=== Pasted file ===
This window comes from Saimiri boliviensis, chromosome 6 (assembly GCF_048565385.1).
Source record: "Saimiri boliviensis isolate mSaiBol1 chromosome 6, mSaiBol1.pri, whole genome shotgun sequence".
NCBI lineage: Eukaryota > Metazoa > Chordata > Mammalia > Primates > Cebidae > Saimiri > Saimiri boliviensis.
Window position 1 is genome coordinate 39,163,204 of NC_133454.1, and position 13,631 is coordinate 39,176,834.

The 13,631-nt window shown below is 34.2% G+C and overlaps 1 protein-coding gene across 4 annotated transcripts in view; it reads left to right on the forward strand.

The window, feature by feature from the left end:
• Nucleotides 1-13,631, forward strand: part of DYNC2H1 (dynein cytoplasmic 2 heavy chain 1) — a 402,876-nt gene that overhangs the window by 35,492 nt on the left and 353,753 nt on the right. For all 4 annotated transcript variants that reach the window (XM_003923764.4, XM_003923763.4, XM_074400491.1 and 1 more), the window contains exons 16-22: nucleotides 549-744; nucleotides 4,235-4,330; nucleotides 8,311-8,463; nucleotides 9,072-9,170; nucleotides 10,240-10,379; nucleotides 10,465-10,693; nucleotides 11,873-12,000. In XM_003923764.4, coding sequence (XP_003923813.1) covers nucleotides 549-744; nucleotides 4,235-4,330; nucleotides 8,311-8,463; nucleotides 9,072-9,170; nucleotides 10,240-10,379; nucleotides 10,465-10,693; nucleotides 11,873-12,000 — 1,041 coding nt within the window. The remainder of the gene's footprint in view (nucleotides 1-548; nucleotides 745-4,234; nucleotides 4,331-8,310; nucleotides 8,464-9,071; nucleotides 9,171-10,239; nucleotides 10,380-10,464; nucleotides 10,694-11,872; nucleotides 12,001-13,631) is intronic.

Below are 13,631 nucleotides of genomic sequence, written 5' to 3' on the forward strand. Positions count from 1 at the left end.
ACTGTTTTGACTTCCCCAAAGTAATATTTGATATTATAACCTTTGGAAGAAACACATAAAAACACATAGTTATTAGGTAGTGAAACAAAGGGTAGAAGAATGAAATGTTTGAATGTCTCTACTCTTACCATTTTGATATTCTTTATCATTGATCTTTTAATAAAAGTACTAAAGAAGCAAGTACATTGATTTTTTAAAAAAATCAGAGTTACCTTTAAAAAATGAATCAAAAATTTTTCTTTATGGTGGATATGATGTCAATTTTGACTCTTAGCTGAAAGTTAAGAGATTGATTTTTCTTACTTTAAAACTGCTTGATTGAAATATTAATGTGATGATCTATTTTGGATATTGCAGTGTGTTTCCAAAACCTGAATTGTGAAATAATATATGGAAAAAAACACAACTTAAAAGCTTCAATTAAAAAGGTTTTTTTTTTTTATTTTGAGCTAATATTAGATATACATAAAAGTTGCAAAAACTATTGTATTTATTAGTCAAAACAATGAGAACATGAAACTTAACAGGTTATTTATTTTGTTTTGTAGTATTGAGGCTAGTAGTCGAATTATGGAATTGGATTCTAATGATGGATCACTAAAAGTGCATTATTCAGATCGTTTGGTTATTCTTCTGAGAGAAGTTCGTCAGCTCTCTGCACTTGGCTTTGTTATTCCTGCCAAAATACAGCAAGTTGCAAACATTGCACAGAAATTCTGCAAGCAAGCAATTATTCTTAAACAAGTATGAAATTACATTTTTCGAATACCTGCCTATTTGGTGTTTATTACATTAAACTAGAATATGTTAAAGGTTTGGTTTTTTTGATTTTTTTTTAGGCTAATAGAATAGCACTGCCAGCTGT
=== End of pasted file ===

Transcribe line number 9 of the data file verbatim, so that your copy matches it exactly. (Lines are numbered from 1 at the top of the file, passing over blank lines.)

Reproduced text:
ACTGTTTTGACTTCCCCAAAGTAATATTTGATATTATAACCTTTGGAAGAAACACATAAAAACACATAGTTATTAGGTAGTGAAACAAAGGGTAGAAGAATGAAATGTTTGAATGTCTCTACTCTTACCATTTTGATATTCTTTATCATTGATCTTTTAATAAAAGTACTAAAGAAGCAAGTACATTGATTTTTTAAAAAAATCAGAGTTACCTTTAAAAAATGAATCAAAAATTTTTCTTTATGGTGGATATGATGTCAATTTTGACTCTTAGCTGAAAGTTAAGAGATTGATTTTTCTTACTTTAAAACTGCTTGATTGAAATATTAATGTGATGATCTATTTTGGATATTGCAGTGTGTTTCCAAAACCTGAATTGTGAAATAATATATGGAAAAAAACACAACTTAAAAGCTTCAATTAAAAAGGTTTTTTTTTTTTATTTTGAGCTAATATTAGATATACATAAAAGTTGCAAAAACTATTGTATTTATTAGTCAAAACAATGAGAACATGAAACTTAACAGGTTATTTATTTTGTTTTGTAGTATTGAGGCTAGTAGTCGAATTATGGAATTGGATTCTAATGATGGATCACTAAAAGTGCATTATTCAGATCGTTTGGTTATTCTTCTGAGAGAAGTTCGTCAGCTCTCTGCACTTGGCTTTGTTATTCCTGCCAAAATACAGCAAGTTGCAAACATTGCACAGAAATTCTGCAAGCAAGCAATTATTCTTAAACAAGTATGAAATTACATTTTTCGAATACCTGCCTATTTGGTGTTTATTACATTAAACTAGAATATGTTAAAGGTTTGGTTTTTTTGATTTTTTTTTAGGCTAATAGAATAGCACTGCCAGCTGT